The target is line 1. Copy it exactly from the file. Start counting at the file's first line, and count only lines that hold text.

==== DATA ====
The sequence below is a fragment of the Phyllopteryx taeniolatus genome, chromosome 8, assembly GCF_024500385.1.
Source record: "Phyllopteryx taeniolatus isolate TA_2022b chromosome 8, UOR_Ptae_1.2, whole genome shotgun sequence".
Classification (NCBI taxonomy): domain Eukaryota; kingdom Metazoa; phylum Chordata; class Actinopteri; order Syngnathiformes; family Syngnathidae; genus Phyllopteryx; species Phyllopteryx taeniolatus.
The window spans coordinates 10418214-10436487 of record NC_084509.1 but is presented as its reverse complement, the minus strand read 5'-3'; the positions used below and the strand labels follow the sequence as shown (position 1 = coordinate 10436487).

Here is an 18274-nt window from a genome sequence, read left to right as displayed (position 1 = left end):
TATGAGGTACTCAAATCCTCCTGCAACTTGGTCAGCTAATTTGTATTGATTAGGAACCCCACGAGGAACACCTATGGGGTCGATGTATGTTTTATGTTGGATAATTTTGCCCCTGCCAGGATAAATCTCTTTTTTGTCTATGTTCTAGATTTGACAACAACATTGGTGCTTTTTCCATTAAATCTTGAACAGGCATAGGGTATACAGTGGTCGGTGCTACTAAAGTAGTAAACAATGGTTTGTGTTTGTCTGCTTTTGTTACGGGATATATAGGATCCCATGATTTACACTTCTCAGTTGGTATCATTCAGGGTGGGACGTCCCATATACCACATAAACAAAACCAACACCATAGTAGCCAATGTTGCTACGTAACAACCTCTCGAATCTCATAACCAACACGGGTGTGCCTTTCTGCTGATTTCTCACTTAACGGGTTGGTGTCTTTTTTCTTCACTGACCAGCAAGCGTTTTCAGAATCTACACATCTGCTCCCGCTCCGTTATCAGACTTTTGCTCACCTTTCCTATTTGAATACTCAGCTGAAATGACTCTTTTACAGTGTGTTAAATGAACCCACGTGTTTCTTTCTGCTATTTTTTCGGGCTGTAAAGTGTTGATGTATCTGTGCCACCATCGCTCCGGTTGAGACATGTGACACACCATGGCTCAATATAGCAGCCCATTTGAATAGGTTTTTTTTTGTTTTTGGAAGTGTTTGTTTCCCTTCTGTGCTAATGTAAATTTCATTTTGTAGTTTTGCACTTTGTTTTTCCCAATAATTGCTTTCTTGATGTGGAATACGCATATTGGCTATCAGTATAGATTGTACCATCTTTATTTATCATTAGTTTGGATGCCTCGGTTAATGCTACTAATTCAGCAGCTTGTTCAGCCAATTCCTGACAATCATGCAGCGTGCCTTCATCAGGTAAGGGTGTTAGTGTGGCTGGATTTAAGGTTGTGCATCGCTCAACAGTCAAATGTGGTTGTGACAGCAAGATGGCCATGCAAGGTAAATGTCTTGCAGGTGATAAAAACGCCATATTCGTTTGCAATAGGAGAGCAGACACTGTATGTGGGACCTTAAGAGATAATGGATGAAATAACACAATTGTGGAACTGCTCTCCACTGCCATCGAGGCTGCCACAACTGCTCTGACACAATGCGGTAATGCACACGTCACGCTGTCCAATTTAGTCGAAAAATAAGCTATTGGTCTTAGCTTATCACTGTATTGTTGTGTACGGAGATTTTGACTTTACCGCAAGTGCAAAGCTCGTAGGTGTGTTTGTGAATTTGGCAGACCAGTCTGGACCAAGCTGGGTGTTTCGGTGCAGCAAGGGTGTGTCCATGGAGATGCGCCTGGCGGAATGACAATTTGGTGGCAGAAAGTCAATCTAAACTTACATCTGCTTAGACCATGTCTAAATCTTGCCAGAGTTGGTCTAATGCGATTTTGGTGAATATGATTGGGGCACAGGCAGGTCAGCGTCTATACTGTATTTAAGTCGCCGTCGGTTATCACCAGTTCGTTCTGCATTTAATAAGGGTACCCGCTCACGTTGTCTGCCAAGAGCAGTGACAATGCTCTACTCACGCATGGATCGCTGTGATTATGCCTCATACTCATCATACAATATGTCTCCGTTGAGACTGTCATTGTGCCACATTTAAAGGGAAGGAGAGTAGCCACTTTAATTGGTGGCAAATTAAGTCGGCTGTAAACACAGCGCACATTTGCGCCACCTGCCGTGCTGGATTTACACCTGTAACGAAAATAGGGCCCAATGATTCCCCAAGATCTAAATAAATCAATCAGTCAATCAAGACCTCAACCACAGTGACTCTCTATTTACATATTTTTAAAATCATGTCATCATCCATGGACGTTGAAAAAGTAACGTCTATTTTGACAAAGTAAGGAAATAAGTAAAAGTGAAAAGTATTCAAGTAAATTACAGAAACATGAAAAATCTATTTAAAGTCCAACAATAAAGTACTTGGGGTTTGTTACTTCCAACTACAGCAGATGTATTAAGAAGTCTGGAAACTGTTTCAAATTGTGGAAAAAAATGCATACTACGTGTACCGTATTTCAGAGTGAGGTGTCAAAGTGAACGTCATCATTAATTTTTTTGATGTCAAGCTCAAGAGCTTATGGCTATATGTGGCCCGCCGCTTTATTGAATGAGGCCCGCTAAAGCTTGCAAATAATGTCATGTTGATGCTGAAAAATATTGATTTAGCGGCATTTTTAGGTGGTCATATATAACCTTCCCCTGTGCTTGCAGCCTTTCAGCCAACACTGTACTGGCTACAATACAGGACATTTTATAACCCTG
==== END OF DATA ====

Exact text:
The sequence below is a fragment of the Phyllopteryx taeniolatus genome, chromosome 8, assembly GCF_024500385.1.